From Richard Allen history, a new sense of culture and community
Grade-school memories follow people through life, for better or worse. And, although the old Richard Allen School was born of segregation, people are being inspired today to transform it into a community and cultural center in Georgetown.
“When Richard Allen opened its door [in the 1920s], it was a beacon of hope for African-Americans living in Sussex County,” according to the Richard Allen Coalition. “When it reopens next year, it will welcome all of us who want to learn about the past while helping our youth explore their talents and prepare for a wonderful future.”
The non-profit Richard Allen Coalition wants to restore the school’s legacy as an educational and community center. Physically, the old building won’t just become a museum to freeze history, but a community center to breathe life into the town.
The goals for the project are for it to house the artifacts and heritage of the Sussex County’s African-American community; serve as a community center for educational and artistic events; foster a sense of tolerance and community among all Sussex Countians; and inspire young people to aim for a better future for themselves and their community.
Located at 316 South Railroad Avenue, the building is one of the last historical remnants considered essential to the surrounding black community.
“They really wanted to be able to reopen the school again. I think the biggest thrust for them was the school really serves as part of their community,” said Betty Deacon, who adopted the cause to become the coalition’s executive director.
“I’m white, and I’m from Baltimore,” she said with a laugh when asked about the project in 2016. “In the coalition, they call me their ‘bodacious sister’ now.”
But old buildings have many problems, such as mold and failing to meet modern code requirements. However, there’s great potential in the structure. For instance, the original blackboards were discovered hanging behind a newer layer of drywall.
The Coalition has hired a consulting firm that specializes in historic preservation projects, with a final report due in March. They’re also compiling an oral history project with stories of long ago.
The Coalition has offered its thanks to the individuals, churches, elected officials and others who have made donations. They also continued the fundraising push at the 2nd Annual Gala on Feb. 4 at the Georgetown CHEER Center.
As governor, special guest John Carney explained his role in educating young Delawareans to be successful in a modern and competitive world.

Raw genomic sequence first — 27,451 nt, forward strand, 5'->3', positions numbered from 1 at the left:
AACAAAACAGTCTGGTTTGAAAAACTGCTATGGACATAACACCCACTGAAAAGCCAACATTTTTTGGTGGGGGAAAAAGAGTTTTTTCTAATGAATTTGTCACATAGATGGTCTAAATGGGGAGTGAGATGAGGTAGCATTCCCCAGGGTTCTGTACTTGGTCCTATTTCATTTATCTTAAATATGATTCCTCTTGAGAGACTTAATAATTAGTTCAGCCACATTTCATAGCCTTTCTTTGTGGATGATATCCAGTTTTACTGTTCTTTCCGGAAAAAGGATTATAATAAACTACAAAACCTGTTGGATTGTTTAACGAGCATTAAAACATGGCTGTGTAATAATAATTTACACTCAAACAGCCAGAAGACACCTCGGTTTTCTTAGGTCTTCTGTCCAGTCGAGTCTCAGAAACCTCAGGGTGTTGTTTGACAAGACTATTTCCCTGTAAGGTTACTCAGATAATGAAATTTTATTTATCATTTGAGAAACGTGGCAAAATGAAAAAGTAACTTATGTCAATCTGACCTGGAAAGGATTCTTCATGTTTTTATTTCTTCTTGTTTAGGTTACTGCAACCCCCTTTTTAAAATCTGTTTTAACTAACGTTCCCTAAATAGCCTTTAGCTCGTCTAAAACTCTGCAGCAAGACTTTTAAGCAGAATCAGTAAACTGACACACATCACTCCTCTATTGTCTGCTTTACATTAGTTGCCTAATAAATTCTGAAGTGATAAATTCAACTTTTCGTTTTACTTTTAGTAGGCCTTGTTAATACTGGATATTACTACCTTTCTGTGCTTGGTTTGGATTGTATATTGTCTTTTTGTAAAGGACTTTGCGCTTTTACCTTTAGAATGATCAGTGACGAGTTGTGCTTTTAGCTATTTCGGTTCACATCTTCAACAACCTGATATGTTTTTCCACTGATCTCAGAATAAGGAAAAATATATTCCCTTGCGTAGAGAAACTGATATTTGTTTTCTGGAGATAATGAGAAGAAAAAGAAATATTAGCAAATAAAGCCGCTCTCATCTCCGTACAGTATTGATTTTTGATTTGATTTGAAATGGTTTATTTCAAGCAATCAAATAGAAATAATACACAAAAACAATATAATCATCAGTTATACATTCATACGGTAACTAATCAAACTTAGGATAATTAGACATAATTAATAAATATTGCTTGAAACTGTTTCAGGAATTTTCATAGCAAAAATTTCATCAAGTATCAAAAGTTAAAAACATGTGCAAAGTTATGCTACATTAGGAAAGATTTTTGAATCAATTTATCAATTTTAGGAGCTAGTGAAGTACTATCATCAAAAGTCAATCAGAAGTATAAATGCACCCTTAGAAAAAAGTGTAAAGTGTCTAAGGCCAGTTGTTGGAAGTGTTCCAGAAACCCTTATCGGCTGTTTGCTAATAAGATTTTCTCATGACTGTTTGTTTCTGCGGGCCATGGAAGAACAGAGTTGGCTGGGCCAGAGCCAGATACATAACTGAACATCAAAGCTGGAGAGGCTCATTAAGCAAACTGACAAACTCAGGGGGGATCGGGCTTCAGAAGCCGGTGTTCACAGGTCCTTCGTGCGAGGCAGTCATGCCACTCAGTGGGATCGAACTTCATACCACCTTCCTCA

“The way that we can do that it is to understand and appreciate where we all came from. So when we preserve the history and heritage of the Richard Allen School, we are doing just that.”
“We have folks that went to that school in a time where schools in Delaware were segregated,” Carney said. “But we have alumni of the schools who have made tremendous contributions to our community, and our hats go off to them.”
One such alum was the Most Rev. Roland Mifflin, who recalled the love he felt while growing up in Georgetown.
Despite being served at the back door of restaurants because of his race, Mifflin said, “The Bible says, ‘Anger rests in the heart of fools.’” His own mother taught him “Heaven is not just black and white,” but all colors together.
Mifflin thanked the teachers and elders who taught him to be responsible and do good: “Thank you for not giving up on us. Thank you for believing in us.”
Mt. Zion Church in Georgetown sent its children’s group, “God’s Small Wonders” to perform a step routine at the gala. The crowd was even moved to stand and sing along with the children in “Lift Every Voice & Sing.”
The Georgetown school was named for a former slave who purchased his freedom in Dover, served in the Revolutionary War, became a minister and, finally, founded the African Methodist Episcopal (AME) Church in 1816.
The building was one of Delaware’s many public schools built by philanthropist Pierre S. du Pont. At the time, Delaware schools were considered among the nation’s worst, but African-American schools were even worse.
The Richard Allen School served black children until segregation ended. Then, the building served as an alternative school, until about 2010, when the Indian River School District determined the old building to be overstock and Frankford’s G.W. Carver Academy opened to serve students with special academic and behavioral needs.
In 2012, after the IRSD moved its students to the George Washington Carver Academy in Frankford, the property was transferred to the Boys & Girls Club. In 2015, the building was deeded to the Richard Allen Coalition Inc.
The Richard Allen Coalition is a 501(c)(3) nonprofit. More information can be found by emailing RichardAllenElementary@yahoo.com, calling (302) 644-4303 or writing to Richard Allen Coalition; P.O. Box 624; Georgetown, DE 19947.